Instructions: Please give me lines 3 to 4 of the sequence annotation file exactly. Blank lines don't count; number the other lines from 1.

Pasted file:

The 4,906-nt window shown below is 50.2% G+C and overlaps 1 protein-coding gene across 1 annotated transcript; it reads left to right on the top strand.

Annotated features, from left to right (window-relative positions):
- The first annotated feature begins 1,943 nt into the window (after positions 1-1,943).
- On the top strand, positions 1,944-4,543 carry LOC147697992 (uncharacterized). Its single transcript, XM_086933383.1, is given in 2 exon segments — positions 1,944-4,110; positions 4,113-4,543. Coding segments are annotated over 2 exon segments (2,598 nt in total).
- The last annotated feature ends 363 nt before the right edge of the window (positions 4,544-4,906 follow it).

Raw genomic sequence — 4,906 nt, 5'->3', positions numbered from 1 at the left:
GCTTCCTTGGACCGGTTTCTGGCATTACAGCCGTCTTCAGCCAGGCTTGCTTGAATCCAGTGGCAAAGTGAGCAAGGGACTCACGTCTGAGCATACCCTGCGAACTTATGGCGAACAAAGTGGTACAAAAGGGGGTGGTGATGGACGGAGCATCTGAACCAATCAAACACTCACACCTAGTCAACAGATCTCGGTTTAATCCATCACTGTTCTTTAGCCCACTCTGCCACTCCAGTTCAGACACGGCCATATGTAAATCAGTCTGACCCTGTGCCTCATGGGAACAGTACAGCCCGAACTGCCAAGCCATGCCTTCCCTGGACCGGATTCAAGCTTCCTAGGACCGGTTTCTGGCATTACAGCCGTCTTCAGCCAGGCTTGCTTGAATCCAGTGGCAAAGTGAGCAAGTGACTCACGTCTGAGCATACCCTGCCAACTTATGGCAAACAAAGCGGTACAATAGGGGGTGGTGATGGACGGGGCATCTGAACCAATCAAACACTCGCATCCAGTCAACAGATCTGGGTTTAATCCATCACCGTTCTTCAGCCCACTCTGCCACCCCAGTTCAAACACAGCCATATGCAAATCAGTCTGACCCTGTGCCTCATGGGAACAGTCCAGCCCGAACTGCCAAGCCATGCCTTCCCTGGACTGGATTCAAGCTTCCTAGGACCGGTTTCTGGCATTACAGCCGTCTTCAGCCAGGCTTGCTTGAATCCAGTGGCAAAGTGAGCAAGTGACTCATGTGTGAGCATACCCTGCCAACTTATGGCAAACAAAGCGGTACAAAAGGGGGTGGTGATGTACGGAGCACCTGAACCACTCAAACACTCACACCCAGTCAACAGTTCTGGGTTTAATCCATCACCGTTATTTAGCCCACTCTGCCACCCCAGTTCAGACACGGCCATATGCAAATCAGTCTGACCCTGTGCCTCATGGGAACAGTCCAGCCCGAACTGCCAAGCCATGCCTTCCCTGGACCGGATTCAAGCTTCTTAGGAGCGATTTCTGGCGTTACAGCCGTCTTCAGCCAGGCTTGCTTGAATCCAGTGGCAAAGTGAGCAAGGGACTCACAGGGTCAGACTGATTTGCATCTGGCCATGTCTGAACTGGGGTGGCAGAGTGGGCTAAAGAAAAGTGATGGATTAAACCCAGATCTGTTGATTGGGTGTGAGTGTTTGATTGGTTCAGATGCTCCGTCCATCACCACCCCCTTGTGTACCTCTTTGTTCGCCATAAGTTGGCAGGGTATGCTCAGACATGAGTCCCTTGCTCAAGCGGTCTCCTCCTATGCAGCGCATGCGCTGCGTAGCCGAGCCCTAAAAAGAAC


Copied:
- The first annotated feature begins 1,943 nt into the window (after positions 1-1,943).
- On the top strand, positions 1,944-4,543 carry LOC147697992 (uncharacterized). Its single transcript, XM_086933383.1, is given in 2 exon segments — positions 1,944-4,110; positions 4,113-4,543. Coding segments are annotated over 2 exon segments (2,598 nt in total).